Video: Calculating the Mean of Normally Distributed Random Variables

Suppose 𝑋 is normally distributed with mean πœ‡ and variance 196. Given that 𝑃(𝑋 ≀ 40 ) = 0.0668, find the value of πœ‡.

03:18

Video Transcript

Suppose 𝑋 is normally distributed with mean πœ‡ and variance 196. Given that the probability 𝑋 is less than or equal to 40 is 0.0668, find the value of πœ‡.

We are told that 𝑋 is normally distributed with a mean πœ‡, which is what we’re looking to find, and a variance. That’s a 𝛿 squared of 196. We’re also told that the probability that 𝑋 is less than or equal to 40 is equal to 0.0668.

Now, our first step is usually to find associated 𝑍-scores. So in this example, if we were looking to find the probability that 𝑋 is less than or equal to 40, we would find the 𝑍-score associated with an 𝑋-value of 40. However, we don’t yet know the value of the mean. So we’re going to need to find the value of 𝑍 such that the probability that 𝑍 is less than or equal to lowercase 𝑧 is equal to 0.0668. Now, what we might do is look for this probability in the standard normal table.

However, if you try that, you’ll notice that the smallest possible value we get is 0.5. And that’s because the probability 0.0668 is such a small value it will lie all the way down here. So we need to find a 𝑍-value for which this is true.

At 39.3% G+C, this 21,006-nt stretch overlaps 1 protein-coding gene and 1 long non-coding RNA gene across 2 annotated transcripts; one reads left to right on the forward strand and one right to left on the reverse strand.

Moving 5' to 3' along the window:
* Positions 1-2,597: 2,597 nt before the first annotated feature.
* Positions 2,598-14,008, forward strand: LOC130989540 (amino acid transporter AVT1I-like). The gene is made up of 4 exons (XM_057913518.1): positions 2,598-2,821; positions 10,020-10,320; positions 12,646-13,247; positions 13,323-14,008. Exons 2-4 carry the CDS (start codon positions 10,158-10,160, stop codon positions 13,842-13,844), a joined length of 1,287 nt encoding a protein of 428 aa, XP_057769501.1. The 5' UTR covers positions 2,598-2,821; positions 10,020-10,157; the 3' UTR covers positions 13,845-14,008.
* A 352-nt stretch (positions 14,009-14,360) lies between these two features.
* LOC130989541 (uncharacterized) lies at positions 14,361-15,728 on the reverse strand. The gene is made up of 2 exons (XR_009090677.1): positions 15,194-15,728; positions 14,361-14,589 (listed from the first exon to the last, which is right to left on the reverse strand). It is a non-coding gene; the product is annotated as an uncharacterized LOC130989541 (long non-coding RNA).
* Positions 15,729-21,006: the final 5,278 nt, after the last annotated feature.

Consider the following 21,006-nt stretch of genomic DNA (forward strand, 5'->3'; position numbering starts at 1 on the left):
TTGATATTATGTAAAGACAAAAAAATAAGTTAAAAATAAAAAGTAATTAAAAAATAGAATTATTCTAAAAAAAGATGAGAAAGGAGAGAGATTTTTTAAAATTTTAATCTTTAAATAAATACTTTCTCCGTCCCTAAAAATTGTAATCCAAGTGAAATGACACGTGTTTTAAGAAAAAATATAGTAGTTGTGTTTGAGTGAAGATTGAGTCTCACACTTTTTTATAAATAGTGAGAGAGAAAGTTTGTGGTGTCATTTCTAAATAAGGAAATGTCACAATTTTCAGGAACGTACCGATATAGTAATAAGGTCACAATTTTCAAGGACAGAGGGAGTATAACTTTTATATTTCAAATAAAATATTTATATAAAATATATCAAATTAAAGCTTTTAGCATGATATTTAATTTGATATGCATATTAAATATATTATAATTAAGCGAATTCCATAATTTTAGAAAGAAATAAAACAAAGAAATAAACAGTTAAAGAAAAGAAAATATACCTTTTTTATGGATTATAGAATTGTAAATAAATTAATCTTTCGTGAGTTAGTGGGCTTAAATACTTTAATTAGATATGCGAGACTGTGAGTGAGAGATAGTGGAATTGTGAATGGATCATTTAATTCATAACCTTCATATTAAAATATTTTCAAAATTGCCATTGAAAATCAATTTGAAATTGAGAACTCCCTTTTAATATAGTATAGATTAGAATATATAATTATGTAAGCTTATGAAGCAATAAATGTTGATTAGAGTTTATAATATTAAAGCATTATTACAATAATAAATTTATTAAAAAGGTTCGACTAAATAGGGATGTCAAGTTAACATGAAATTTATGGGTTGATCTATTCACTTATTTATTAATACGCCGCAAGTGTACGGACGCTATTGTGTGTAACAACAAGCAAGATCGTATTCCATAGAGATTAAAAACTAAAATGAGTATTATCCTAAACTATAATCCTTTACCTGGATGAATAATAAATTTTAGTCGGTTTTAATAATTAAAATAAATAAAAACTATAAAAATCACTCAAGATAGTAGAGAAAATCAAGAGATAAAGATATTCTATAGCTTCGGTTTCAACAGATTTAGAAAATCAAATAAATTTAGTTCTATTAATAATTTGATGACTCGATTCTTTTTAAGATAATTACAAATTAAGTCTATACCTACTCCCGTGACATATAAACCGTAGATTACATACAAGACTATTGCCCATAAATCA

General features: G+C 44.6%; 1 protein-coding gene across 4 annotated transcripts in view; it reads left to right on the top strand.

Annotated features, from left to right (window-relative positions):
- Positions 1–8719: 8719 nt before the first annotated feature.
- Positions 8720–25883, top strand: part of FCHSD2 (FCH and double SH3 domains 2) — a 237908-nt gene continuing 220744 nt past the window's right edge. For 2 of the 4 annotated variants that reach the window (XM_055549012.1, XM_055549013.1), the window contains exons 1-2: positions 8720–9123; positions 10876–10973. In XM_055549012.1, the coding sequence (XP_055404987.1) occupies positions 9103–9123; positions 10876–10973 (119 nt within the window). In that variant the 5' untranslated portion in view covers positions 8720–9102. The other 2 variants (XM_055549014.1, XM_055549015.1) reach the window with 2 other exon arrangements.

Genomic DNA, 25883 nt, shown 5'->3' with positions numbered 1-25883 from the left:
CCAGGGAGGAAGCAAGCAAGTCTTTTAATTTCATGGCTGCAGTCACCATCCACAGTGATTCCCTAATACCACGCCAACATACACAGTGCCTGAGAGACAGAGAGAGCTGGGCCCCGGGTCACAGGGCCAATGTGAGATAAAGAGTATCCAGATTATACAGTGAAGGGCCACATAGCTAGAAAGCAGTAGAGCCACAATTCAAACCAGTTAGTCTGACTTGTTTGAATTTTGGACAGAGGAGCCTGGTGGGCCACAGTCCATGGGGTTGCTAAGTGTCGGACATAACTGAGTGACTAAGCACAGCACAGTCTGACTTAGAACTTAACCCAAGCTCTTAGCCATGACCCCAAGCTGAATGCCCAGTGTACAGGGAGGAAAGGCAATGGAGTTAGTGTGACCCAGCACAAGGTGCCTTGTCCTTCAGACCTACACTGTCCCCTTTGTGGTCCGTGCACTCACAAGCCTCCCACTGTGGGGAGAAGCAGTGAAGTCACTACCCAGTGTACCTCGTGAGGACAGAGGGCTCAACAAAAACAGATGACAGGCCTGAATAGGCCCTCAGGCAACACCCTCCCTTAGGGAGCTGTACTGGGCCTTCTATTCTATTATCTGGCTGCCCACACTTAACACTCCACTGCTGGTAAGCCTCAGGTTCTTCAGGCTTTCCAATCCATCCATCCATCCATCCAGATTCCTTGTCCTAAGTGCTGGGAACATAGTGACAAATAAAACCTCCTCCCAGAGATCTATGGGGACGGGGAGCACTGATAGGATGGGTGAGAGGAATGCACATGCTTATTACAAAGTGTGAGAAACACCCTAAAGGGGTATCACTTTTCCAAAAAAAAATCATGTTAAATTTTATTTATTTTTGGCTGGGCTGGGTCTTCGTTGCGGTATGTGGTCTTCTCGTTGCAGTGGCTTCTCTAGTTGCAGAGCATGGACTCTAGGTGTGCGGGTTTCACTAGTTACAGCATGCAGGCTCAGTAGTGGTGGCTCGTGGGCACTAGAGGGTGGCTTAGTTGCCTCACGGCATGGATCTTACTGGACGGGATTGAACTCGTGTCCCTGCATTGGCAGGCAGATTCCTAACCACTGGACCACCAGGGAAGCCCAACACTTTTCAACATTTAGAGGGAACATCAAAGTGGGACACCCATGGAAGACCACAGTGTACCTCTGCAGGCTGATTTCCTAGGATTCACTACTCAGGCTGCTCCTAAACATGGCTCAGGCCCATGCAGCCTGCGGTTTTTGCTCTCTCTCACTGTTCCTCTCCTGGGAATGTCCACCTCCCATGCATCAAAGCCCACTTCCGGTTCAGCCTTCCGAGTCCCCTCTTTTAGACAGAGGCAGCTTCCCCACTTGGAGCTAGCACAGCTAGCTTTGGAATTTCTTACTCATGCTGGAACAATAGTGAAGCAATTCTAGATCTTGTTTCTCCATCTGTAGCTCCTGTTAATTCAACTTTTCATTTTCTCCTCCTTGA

And to do that, we recall that the standard normal curve is completely symmetrical about the mean. And the area under the curve is one whole. So this part up here will be 0.0688. And since the probabilities are cumulative, to find the 𝑍-value for which this is true, we’re going to subtract 0.0688 from one since that’s the total area under the curve. And that’s 0.9332.

Let’s find this value in the standard normal table. In fact, the 𝑍-value for which this is true is 1.5. And using the symmetry of our normal curve, we can see that the probability that 𝑍 is less than or equal to negative 1.5 is 0.0688. And that’s the value we’re looking for.

And now, we’re almost ready to substitute what we know into the formula for the 𝑍-value. Remember, this formula requires the standard deviation, not the variance. So we find the square root of 196. And that gives us 14. The standard deviation has to be positive. So we disregard any negative values for the square root of 196. And now, we can substitute what we know about 𝑋 into this formula. We have a 𝑍-value of negative 1.5. And that corresponds to an 𝑋-value of 40. And we’ve just shown that the standard deviation is 14.

We’re going to solve this equation for πœ‡. And we do that by multiplying both sides by 14. That gives us negative 21 equals 40 minus πœ‡. There are a number of different next steps we can take. One way is to multiply through by negative one. Or we can add πœ‡ to both sides. Adding πœ‡ gives us πœ‡ minus 21 is equal to 40. And finally, to solve for πœ‡, we add 21 to both sides. 40 plus 21 is 61.

And we can now see that the value of πœ‡, the mean, is 61.

Nagwa uses cookies to ensure you get the best experience on our website. Learn more about our Privacy Policy.